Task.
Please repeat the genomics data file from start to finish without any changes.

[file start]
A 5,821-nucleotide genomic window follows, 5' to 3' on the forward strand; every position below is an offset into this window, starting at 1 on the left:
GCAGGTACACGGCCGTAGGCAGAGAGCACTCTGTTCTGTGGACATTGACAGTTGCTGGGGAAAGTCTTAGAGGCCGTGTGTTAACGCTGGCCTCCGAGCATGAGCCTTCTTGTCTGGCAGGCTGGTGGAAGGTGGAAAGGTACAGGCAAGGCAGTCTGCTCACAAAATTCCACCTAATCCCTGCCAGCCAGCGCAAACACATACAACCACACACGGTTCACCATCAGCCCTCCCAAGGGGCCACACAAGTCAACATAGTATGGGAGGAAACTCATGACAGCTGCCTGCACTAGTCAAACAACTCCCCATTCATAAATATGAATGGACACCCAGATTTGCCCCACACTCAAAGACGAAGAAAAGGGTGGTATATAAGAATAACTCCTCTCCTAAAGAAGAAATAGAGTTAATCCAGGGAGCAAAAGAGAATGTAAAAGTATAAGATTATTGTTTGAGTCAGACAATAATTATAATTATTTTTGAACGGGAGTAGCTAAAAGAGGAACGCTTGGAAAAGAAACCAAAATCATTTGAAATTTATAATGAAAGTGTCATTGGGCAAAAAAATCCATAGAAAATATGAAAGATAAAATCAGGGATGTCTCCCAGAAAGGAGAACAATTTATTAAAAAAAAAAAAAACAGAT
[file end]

A 5,821-nucleotide genomic window follows, 5' to 3' on the forward strand; every position below is an offset into this window, starting at 1 on the left:
GCAGGTACACGGCCGTAGGCAGAGAGCACTCTGTTCTGTGGACATTGACAGTTGCTGGGGAAAGTCTTAGAGGCCGTGTGTTAACGCTGGCCTCCGAGCATGAGCCTTCTTGTCTGGCAGGCTGGTGGAAGGTGGAAAGGTACAGGCAAGGCAGTCTGCTCACAAAATTCCACCTAATCCCTGCCAGCCAGCGCAAACACATACAACCACACACGGTTCACCATCAGCCCTCCCAAGGGGCCACACAAGTCAACATAGTATGGGAGGAAACTCATGACAGCTGCCTGCACTAGTCAAACAACTCCCCATTCATAAATATGAATGGACACCCAGATTTGCCCCACACTCAAAGACGAAGAAAAGGGTGGTATATAAGAATAACTCCTCTCCTAAAGAAGAAATAGAGTTAATCCAGGGAGCAAAAGAGAATGTAAAAGTATAAGATTATTGTTTGAGTCAGACAATAATTATAATTATTTTTGAACGGGAGTAGCTAAAAGAGGAACGCTTGGAAAAGAAACCAAAATCATTTGAAATTTATAATGAAAGTGTCATTGGGCAAAAAAATCCATAGAAAATATGAAAGATAAAATCAGGGATGTCTCCCAGAAAGGAGAACAATTTATTAAAAAAAAAAAAAACAGAT